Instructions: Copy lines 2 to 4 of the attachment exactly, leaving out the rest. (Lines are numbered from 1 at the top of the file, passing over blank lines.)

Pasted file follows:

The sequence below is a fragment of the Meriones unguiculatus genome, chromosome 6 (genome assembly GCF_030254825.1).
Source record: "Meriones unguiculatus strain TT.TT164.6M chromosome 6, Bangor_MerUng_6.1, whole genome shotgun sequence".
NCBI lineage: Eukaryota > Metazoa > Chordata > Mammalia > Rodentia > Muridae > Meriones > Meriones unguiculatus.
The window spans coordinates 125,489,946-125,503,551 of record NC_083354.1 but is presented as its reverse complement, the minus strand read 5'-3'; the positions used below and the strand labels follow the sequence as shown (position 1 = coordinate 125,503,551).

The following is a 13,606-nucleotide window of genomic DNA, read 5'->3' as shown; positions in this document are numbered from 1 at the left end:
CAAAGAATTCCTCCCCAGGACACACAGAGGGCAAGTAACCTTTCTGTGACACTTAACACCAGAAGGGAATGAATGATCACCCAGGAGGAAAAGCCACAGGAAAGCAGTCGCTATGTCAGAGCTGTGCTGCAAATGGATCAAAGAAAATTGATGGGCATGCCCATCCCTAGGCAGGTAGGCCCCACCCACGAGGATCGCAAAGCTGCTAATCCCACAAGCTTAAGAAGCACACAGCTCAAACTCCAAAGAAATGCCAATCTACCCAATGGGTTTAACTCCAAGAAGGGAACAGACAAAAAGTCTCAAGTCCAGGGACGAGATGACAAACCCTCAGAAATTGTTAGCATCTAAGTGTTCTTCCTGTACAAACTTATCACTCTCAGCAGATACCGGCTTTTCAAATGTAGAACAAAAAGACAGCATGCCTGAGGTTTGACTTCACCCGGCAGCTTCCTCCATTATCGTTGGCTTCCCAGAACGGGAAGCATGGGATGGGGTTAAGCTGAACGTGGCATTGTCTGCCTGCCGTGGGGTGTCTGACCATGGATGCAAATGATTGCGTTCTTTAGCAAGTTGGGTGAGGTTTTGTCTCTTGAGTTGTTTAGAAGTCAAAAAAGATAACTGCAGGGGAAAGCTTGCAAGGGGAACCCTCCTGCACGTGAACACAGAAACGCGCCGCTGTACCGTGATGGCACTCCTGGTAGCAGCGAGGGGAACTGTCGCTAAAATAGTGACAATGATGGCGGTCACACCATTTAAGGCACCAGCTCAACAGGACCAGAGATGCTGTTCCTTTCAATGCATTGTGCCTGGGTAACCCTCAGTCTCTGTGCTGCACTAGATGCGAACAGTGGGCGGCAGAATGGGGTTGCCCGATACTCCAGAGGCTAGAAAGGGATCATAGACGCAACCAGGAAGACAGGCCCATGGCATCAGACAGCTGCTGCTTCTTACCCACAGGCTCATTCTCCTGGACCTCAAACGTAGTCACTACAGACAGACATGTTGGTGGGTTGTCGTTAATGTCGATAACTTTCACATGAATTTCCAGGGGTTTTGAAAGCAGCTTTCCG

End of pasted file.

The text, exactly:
Source record: "Meriones unguiculatus strain TT.TT164.6M chromosome 6, Bangor_MerUng_6.1, whole genome shotgun sequence".
NCBI lineage: Eukaryota > Metazoa > Chordata > Mammalia > Rodentia > Muridae > Meriones > Meriones unguiculatus.
The window spans coordinates 125,489,946-125,503,551 of record NC_083354.1 but is presented as its reverse complement, the minus strand read 5'-3'; the positions used below and the strand labels follow the sequence as shown (position 1 = coordinate 125,503,551).